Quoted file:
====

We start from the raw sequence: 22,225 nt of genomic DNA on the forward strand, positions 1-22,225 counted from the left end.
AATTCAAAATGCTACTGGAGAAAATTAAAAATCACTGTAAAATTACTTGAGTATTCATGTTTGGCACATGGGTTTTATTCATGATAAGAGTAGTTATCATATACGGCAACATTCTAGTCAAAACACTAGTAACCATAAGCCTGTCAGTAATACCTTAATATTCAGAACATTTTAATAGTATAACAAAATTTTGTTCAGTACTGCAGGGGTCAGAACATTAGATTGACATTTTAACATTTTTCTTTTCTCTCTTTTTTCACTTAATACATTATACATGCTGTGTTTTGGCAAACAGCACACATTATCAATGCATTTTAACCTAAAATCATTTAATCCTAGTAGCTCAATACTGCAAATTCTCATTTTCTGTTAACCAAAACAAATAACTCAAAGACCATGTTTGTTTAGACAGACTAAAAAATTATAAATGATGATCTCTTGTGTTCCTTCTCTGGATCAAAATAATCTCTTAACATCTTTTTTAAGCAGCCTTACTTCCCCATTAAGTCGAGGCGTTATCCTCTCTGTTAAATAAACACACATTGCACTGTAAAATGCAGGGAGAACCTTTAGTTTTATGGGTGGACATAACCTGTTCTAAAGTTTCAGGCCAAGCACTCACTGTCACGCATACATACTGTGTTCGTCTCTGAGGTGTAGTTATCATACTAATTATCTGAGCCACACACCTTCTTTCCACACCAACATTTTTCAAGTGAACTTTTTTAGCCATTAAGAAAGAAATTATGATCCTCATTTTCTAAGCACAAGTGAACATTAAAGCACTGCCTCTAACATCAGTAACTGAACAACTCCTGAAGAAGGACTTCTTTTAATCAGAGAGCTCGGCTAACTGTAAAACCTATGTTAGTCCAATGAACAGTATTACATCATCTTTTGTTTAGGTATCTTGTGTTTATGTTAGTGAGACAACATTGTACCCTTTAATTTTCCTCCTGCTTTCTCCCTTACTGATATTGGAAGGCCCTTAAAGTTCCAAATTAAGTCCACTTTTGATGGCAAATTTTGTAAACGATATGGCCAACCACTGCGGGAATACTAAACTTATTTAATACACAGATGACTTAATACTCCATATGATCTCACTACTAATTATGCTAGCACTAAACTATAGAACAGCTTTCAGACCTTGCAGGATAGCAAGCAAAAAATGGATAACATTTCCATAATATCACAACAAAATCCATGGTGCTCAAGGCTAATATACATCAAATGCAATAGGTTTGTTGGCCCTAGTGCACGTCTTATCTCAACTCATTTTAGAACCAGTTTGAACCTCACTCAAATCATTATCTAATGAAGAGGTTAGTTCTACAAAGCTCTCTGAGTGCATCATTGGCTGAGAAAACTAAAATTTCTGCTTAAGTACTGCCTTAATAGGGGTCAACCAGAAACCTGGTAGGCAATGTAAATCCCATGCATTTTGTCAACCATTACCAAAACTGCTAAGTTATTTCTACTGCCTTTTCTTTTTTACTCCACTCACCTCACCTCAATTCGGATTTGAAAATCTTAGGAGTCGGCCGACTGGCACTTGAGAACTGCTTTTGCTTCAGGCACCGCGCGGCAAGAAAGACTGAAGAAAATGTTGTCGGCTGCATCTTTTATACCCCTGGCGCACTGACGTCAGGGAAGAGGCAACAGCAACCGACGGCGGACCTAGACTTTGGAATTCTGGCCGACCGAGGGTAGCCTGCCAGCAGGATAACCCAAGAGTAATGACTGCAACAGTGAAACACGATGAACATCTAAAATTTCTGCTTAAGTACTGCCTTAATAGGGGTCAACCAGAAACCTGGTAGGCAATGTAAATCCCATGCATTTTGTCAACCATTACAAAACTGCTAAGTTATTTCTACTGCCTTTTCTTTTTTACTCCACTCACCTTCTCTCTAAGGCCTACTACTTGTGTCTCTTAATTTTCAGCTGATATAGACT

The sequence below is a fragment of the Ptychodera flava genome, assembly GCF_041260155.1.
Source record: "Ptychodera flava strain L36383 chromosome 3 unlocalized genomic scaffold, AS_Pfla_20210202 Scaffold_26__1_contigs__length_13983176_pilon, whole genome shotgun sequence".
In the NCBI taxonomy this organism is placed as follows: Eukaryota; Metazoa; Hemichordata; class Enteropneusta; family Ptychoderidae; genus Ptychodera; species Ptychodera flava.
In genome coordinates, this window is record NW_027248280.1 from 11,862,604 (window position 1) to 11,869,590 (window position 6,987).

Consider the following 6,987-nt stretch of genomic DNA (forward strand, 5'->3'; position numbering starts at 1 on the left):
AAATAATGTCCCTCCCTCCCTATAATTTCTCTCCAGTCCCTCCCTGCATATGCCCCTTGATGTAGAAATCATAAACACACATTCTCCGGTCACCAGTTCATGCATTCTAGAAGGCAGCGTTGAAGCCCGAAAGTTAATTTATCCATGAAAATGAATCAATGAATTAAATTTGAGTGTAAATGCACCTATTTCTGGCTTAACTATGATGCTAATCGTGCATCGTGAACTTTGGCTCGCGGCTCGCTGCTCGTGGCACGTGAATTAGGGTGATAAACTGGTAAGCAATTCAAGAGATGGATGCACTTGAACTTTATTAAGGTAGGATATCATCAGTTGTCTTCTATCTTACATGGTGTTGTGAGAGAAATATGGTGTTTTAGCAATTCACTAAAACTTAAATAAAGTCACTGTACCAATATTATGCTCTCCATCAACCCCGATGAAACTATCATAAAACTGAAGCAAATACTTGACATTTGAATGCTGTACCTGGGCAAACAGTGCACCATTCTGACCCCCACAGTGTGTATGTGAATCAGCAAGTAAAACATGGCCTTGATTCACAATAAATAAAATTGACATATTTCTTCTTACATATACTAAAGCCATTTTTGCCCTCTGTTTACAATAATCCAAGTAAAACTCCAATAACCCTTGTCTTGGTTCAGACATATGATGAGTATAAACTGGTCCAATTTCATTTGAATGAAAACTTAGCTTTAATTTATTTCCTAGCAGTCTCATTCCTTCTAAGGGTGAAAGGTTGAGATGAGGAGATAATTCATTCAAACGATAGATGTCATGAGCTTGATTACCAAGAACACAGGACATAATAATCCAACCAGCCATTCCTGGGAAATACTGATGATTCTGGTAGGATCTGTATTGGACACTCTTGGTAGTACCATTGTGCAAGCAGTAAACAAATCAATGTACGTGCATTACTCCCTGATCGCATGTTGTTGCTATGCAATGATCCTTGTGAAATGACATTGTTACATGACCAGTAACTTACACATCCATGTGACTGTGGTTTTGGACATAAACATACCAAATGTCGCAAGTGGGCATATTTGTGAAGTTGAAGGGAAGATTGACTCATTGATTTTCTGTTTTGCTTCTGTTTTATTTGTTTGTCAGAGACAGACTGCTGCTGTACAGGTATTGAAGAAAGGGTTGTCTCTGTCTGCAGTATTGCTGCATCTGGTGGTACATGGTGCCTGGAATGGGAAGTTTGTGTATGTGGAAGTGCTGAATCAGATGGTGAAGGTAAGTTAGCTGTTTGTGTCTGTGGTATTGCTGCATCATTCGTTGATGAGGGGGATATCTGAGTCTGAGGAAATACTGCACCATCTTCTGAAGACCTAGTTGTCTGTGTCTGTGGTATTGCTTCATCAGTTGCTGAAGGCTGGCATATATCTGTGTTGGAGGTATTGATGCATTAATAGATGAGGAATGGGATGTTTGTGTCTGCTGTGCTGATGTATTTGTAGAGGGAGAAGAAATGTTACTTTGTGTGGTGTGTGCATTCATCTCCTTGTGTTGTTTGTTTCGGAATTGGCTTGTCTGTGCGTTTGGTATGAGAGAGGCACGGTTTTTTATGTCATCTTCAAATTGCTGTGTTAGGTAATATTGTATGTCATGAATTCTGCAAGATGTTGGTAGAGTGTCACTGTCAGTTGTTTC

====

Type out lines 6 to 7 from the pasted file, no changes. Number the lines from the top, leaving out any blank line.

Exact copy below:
In genome coordinates, this window is record NW_027248280.1 from 11,862,604 (window position 1) to 11,869,590 (window position 6,987).

Consider the following 6,987-nt stretch of genomic DNA (forward strand, 5'->3'; position numbering starts at 1 on the left):